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Education and Labor-Market Discrimination

Author

Listed:
  • Kevin Lang

    (Department of Economics, Boston University)

  • Michael Manove

    (Department of Economics, Boston University)

Abstract

We propose a model that combines statistical discrimination and educational sorting that explains why blacks get more education than do whites of similar cognitive ability. Our model explains the di¤erence between blacks and whites in the relations between education and AFQT and between wages and education. It cannot easily explain why, conditional only on AFQT, blacks earn no more than do whites. It does, however, suggest, that when comparing the earnings of blacks and whites, one should control for both AFQT and education in which case a substantial black-white wage di¤erential reemerges. We explore and reject the hypothesis that di¤erences in school quality between blacks and whites explain the wage and education di¤erentials. Our ?ndings support the view that some of the black-white wage di¤erential re?ects the operation of the labor market.

Suggested Citation

  • Kevin Lang & Michael Manove, 2006. "Education and Labor-Market Discrimination," Boston University - Department of Economics - Working Papers Series WP2006-008, Boston University - Department of Economics.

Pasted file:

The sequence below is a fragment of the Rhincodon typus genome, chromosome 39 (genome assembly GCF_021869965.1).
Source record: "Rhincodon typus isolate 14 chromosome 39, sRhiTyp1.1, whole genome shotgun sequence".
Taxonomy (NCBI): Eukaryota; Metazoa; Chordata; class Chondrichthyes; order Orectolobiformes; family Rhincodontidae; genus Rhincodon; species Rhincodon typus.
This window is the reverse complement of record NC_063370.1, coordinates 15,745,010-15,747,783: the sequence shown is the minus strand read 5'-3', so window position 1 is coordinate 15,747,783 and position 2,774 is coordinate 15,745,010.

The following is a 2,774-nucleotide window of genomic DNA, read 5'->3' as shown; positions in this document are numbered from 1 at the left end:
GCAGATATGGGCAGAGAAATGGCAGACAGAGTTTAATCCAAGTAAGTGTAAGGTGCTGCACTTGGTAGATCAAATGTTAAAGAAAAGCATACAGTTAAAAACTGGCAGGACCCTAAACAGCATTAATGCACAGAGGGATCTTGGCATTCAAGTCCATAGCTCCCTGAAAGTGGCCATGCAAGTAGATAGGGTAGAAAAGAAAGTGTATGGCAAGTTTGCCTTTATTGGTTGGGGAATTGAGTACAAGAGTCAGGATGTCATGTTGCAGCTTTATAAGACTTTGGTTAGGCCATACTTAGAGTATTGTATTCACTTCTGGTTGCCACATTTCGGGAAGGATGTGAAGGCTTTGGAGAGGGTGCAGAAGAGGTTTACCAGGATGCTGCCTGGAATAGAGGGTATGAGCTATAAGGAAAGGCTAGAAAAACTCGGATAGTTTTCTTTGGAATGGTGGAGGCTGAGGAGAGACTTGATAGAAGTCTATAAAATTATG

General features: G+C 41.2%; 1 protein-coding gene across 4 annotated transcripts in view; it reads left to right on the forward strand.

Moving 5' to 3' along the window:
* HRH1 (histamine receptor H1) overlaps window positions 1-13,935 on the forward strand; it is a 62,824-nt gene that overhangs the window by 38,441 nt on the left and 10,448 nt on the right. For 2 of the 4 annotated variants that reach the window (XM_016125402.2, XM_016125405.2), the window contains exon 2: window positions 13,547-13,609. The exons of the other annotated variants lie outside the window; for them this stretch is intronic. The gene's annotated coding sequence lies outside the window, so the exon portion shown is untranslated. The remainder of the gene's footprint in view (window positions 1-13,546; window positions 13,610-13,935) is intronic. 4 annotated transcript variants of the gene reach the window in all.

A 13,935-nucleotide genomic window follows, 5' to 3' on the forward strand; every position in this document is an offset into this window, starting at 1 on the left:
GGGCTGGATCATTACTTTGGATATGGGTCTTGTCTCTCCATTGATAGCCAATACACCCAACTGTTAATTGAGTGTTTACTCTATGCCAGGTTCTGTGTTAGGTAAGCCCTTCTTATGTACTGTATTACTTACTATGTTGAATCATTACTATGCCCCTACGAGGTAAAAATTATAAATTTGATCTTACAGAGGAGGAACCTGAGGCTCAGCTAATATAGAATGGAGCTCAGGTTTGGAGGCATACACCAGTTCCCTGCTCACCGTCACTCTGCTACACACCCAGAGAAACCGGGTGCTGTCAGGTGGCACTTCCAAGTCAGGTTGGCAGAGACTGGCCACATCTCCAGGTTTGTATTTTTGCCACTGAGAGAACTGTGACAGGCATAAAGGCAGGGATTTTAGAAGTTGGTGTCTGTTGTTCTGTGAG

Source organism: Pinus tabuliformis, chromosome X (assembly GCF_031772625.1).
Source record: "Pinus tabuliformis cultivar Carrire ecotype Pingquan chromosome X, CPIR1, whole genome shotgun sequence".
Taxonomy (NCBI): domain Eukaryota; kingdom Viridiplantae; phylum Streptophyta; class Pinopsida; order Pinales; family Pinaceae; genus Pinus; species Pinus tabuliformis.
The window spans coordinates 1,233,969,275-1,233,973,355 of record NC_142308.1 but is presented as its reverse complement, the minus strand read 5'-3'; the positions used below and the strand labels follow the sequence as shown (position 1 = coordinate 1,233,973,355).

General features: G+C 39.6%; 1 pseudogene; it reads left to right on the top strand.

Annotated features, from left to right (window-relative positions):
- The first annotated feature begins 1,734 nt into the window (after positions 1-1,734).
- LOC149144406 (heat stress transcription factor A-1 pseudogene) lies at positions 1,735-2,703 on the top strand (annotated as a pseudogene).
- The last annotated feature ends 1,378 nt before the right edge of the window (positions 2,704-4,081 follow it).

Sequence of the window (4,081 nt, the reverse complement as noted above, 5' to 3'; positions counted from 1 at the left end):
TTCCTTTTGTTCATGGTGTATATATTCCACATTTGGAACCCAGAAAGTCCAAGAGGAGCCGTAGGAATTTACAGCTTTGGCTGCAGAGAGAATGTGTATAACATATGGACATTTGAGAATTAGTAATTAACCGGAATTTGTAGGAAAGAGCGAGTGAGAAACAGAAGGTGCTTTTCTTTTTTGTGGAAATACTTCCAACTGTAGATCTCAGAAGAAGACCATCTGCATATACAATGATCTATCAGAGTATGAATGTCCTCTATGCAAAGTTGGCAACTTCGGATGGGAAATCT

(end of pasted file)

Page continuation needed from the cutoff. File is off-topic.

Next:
• Handle: RePEc:bos:wpaper:wp2006-008
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    References listed on IDEAS

    as
    1. Joseph G. Altonji & Charles R. Pierret, 2001. "Employer Learning and Statistical Discrimination," The Quarterly Journal of Economics, Oxford University Press, vol. 116(1), pages 313-350.
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    6. Rodgers, William M, III & Spriggs, William E, 1996. "The Effect of Federal Contractor Status on Racial Differences in Establishment-Level Employment Shares: 1979-1992," American Economic Review, American Economic Association, vol. 86(2), pages 290-293, May.
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    JEL classification:

    • J7 - Labor and Demographic Economics - - Labor Discrimination

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